A) Could the threatening process cause a native species or an ecological community to become eligible for listing in any category, other than conservation dependant?

The nomination includes 16 species that it claims could become Endangered or Vulnerable, however no data indicate that any of the nominated species are declining to the extent that they could become so listed.

The nomination cites the Action Plan for Australian Cetaceans 1996 which lists several species that are not yet considered to be threatened due to the lack of sufficient data on the populations. The nomination states that plastic debris and discarded fish nets have been identified as major potential threats for the following species: Fraser's Dolphin (Lagenodelphis hosei); Sperm Whale (Physeter catadon); and Pygmy Right Whale (Caperea marginata).

One expert states that the three largest colonies of the Australian Sea Lion (Neophoca cinerea) are not increasing. Entanglements by animals of this species in marine debris have been documented, however, New Zealand Fur Seal (Arctocephalus forsteri) populations in the same area are increasing.

Conclusion: although the nomination provides data on instances of mortality due to the threatening process, TSSC considers that there is insufficient data or quantifiable evidence to support the view that the threatening process could at the present time cause a native species or an ecological community to become eligible for listing as Extinct, Extinct in the Wild, Critically Endangered, Endangered or Vulnerable. The threatening process is therefore not eligible under this criterion.

B) Could the threatening process cause a listed threatened species or a listed threatened ecological community to become eligible to be listed in another category representing a higher degree of endangerment; or

The Grey Nurse Shark is currently 'vulnerable' but the east coast population has been nominated as 'critically endangered'. Surveys of Grey Nurse Shark in NSW report that approximately 6% of Grey Nurse Sharks sighted show signs of having had interactions with fishing gear. Whilst the latter observations are based on individuals that survive these interactions, it is not known how many die as a result of these interactions. Aquaria experience has found that hook wounds to Grey Nurse Shark can puncture the stomach, pericardial cavity, and oesophagus causing infection and death.

The Action Plan for Australian Cetaceans 1996 identifies entanglement and ingestion of plastics at sea as a current threat to the Humpback Whale Megaptera movaeangliae (Vulnerable), Southern Right Whale Eubalaena australis (Endangered) and Blue Whale Balaenoptera musculus (Endangered). The Australasian population of Blue Whales is estimated at less than 1000. Marine debris is not identified as major threat, but because the populations of these whales are small, the effect of any fatalities on population levels is proportionately large. However, at current population levels the effects of the threatening process are unlikely to lead to the species to be listed in a higher category of endangerment.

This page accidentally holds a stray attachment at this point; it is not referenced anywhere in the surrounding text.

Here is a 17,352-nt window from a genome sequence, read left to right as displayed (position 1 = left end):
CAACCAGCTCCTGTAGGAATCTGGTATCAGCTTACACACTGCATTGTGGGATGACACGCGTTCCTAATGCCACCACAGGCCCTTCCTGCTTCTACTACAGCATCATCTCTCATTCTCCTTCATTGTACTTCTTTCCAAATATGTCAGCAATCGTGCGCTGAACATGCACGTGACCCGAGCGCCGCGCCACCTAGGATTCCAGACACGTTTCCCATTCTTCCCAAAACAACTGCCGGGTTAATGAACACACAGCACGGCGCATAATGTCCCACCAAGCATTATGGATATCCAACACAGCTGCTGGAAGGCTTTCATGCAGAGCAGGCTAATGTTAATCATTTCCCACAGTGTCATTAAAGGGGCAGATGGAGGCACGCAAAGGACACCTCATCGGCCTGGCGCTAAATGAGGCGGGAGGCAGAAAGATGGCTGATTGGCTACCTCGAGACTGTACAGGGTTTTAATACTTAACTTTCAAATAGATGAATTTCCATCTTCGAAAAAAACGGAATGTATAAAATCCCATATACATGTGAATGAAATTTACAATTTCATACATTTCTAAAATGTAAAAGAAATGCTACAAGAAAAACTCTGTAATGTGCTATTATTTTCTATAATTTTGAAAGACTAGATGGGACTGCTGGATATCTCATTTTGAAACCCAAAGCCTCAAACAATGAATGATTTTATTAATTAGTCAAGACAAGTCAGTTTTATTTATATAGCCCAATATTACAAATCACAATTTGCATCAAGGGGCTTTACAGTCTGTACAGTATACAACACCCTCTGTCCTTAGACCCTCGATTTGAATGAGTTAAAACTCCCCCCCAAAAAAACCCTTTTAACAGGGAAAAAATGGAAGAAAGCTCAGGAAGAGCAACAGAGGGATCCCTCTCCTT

The limited studies undertaken in Australia document plastic ingestion by a number of bird species, including Wandering Albatross (Diomedea exulans) and Southern Royal Albatross (Diomedea epomophora), both listed as Vulnerable, and the Northern Royal Albatross Diomedea sanfordi (Endangered). Despite the fact that there is a low number of breeding pairs (approx 15) of the Wandering Albatross, this species is at risk but not thought to be highly threatened by ingestion of plastics (ie not threatened to the extent that it could cause a change to the category of endangerment) due to its feeding habits that largely target squid and fish rather than fish eggs (for which foamed plastic fragments are often mistaken).

Conclusion: Based on the current research the threatening process places some marine animals at risk but there is not enough evidence to suggest that this is likely to cause them to become eligible to be listed in another category representing a higher degree of endangerment. Therefore, TSSC considers that the threatening process is not eligible under this criterion.

C) Does the threatening process adversely affect 2 or more listed threatened species (other than conservation dependent species) or 2 or more listed threatened ecological communities

The nomination includes 30 listed species - 8 endangered, 22 vulnerable - for consideration.

Turtles

Turtles are known to be at risk from this process. The Draft Recovery Plan for Marine Turtles in Australia (1998) lists the estimated incidences of turtle entanglement and plastic ingestion:

  • Hawksbill Turtle, Eretmochelys imbricata (Vulnerable) - annual mortality of North East Australia stock due to ingestion estimated to be in tens, ghost netting mortality estimated to be in the one hundreds.
  • Green Turtle, Chelonia mydas (Vulnerable) - annual mortality of southern stock due to ingestion is estimated to be in the tens, entanglement in rope estimated to be ten to one hundred.
  • Flatback Turtle, Netator depressus (Vulnerable) - annual mortality due to ingestion and entanglement in ghost netting is known to occur in NT stock.
  • Leatherback Turtle, Dermochelys coriacea (Vulnerable) annual mortality due to ingestion is unknown, entanglement substantial in long lines and gill net fisheries.
  • Loggerhead Turtle, Caretta caretta (Endangered) annual mortality of eastern stock due to ingestion estimated to be in the tens, as is entanglement in crab float lines.

Marine debris, particularly from discarded fishing nets is a particular problem for turtles. The number of turtles recorded entangled in derelict fishing net at Cape Arnhem (along 50% or 10% of the mainland perimeter of the Gove fisheries statistical area) numbered 18 over a 2 month period in 1998 and 11 over a 2 month period in 1999. The amount of marine debris on the beaches of the Gulf of Carpentaria pose potential hazards to marine turtles, particularly during nesting season. The Hawksbill Turtle, the Green Turtle and the Flatback Turtle have nesting sites within the Gulf.